Alex Moltzau 莫战

Mar 15, 2020

4 min read
Photo by @felixrstg

Urban Canopy Cover with AI

Understanding the Green in Cities Better with Artificial Intelligence

Looking across a city it is a great different whether you see green splashes, dots or just grey. Both to mitigate the impact of climate change in cities, yet also for wellbeing. Urban canopy cover can help mitigating the impact of increasing daytime summer temperatures. Reading up on the Climate Change AI workshop held at NeurIPS 2019 there was a paper called that I wanted to read.

Urban Tree Canopy (UTC) refers to the layer of tree leaves, branches, and stems that provide tree coverage of the ground when viewed from above.

An example of existing ways to measure this is usually with a degree of segmentation and satellite images (or data from areas). It could look something like this:

Percent tree canopy cover within California urban areas. CREDIT University of California, Davis

Or this:

Physical models show that urban trees can significantly reduce the diurnal temperature range.

In meteorology, diurnal temperature variation is the variation between a high temperature and a low temperature that occurs during the same day.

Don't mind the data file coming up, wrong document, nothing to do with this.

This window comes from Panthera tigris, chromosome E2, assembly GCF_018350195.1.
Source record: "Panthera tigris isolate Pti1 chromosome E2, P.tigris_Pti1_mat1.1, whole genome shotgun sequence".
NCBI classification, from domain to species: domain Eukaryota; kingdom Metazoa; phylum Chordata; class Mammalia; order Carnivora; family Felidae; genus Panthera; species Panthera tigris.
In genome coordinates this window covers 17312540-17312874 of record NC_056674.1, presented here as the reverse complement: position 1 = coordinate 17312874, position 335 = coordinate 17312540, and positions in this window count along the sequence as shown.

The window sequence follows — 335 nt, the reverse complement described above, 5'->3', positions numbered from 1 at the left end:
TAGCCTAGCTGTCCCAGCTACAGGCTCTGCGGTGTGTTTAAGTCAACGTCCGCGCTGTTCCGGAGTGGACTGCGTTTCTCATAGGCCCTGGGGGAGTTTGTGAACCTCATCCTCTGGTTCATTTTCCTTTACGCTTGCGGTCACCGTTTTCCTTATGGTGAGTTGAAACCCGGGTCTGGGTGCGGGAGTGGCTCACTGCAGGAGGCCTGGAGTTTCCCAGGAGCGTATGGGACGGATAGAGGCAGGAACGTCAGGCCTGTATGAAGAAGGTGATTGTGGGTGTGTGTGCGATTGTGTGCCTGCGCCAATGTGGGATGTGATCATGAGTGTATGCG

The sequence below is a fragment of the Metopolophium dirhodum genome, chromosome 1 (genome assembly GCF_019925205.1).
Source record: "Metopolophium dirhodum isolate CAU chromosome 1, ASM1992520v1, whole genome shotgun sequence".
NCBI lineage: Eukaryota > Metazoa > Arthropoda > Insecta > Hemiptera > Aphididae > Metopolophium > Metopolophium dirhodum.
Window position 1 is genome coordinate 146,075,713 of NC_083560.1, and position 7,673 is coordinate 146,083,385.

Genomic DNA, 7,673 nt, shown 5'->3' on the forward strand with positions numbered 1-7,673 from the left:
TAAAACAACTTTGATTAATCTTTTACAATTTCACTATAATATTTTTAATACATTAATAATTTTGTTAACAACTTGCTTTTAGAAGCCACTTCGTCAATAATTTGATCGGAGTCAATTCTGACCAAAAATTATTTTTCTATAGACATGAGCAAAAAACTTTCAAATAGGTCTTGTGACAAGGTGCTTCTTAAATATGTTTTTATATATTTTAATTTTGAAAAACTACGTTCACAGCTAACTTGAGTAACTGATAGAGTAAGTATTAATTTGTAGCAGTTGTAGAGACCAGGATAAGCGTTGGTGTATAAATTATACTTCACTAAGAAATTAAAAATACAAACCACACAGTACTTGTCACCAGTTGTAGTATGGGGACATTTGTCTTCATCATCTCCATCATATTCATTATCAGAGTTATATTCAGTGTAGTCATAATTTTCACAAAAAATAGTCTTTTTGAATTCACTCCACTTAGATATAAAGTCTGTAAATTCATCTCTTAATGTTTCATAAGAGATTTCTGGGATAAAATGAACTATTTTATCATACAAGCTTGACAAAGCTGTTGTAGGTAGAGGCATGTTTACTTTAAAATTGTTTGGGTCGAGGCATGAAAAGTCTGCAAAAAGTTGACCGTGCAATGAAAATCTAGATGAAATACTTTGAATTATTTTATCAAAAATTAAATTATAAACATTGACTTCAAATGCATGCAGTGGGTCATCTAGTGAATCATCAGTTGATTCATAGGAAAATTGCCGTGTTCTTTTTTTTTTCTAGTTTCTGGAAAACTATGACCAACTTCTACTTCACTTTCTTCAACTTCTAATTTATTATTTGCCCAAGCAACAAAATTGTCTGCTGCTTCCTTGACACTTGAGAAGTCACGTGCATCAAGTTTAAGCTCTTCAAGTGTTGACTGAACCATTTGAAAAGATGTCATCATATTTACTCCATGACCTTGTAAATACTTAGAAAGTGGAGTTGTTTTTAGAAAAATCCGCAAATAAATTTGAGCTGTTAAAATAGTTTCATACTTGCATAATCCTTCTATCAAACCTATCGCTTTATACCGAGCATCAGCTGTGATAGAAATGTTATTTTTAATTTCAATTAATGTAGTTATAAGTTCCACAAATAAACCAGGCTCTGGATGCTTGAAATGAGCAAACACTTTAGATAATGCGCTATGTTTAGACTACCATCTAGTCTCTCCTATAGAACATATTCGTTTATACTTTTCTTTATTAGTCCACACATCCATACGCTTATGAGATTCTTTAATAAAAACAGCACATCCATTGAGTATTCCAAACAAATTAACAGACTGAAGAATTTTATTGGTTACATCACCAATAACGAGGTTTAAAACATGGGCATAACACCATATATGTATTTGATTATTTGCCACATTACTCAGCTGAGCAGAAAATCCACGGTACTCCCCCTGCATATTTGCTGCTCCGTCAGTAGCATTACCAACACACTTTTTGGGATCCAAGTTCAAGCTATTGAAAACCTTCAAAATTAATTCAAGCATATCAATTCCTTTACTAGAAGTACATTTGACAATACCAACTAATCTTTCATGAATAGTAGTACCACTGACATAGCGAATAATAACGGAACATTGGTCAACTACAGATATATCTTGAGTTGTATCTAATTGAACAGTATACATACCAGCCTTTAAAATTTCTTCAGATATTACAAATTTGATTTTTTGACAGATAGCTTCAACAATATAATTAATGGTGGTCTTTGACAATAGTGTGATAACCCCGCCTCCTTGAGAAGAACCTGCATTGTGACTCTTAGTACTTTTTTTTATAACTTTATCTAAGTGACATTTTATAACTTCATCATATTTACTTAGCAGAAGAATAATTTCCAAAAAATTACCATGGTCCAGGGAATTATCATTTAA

So there you have it, a short explanation of some benefits, however what does the paper in question say?

Urban Canopy Cover with AI

The abstract of the paper reads as follow.

As mentioned above tree canopy has a lot of benefits.

Their argument is that it can reduce peak temperatures on the hot days.

Other benefits they mention in the introduction is:

  • Removal of air pollution.
  • Increased perceived neighbourhood safety.
  • Better visual and aesthetic appeal for residents.

The writers of the research paper argues that current methods to measure canopy cover is inadequate.

Traditional vs. New

They contrast traditional measurement.

Traditional methods: rely on either overhead imagery or in-person fieldwork.

As opposed to their method that takes images on-the-ground.

In simple English: they find the trees, bushes, etc.

I found an interesting visualisation in their appendix too representing Boston and London.

Combine?

I thought it was interesting to think about the potential of combining these different datasets for moderation to get a clearer picture of whether it is true or perhaps finding a way to more accurately map how green a city is. Each method has its limitations, but together and combined it may create a realisation of the true representation of the vegetation.